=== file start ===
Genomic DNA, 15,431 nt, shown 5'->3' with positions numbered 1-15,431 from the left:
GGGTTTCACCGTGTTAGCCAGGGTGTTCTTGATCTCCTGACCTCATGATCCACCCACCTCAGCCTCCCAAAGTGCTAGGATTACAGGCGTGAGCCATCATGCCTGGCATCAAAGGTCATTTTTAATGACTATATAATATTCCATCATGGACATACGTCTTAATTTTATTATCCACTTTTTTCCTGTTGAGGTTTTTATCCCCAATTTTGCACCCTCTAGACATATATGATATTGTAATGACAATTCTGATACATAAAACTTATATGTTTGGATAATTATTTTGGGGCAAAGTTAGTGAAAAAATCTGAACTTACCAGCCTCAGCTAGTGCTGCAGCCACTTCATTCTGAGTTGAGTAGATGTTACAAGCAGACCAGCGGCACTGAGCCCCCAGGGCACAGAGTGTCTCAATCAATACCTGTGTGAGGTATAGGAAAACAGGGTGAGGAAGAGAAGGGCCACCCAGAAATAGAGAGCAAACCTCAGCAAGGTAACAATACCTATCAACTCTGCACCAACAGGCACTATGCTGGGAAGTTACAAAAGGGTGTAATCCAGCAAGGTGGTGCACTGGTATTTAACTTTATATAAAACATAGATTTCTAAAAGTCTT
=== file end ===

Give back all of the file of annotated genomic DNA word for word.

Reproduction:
Genomic DNA, 15,431 nt, shown 5'->3' with positions numbered 1-15,431 from the left:
GGGTTTCACCGTGTTAGCCAGGGTGTTCTTGATCTCCTGACCTCATGATCCACCCACCTCAGCCTCCCAAAGTGCTAGGATTACAGGCGTGAGCCATCATGCCTGGCATCAAAGGTCATTTTTAATGACTATATAATATTCCATCATGGACATACGTCTTAATTTTATTATCCACTTTTTTCCTGTTGAGGTTTTTATCCCCAATTTTGCACCCTCTAGACATATATGATATTGTAATGACAATTCTGATACATAAAACTTATATGTTTGGATAATTATTTTGGGGCAAAGTTAGTGAAAAAATCTGAACTTACCAGCCTCAGCTAGTGCTGCAGCCACTTCATTCTGAGTTGAGTAGATGTTACAAGCAGACCAGCGGCACTGAGCCCCCAGGGCACAGAGTGTCTCAATCAATACCTGTGTGAGGTATAGGAAAACAGGGTGAGGAAGAGAAGGGCCACCCAGAAATAGAGAGCAAACCTCAGCAAGGTAACAATACCTATCAACTCTGCACCAACAGGCACTATGCTGGGAAGTTACAAAAGGGTGTAATCCAGCAAGGTGGTGCACTGGTATTTAACTTTATATAAAACATAGATTTCTAAAAGTCTT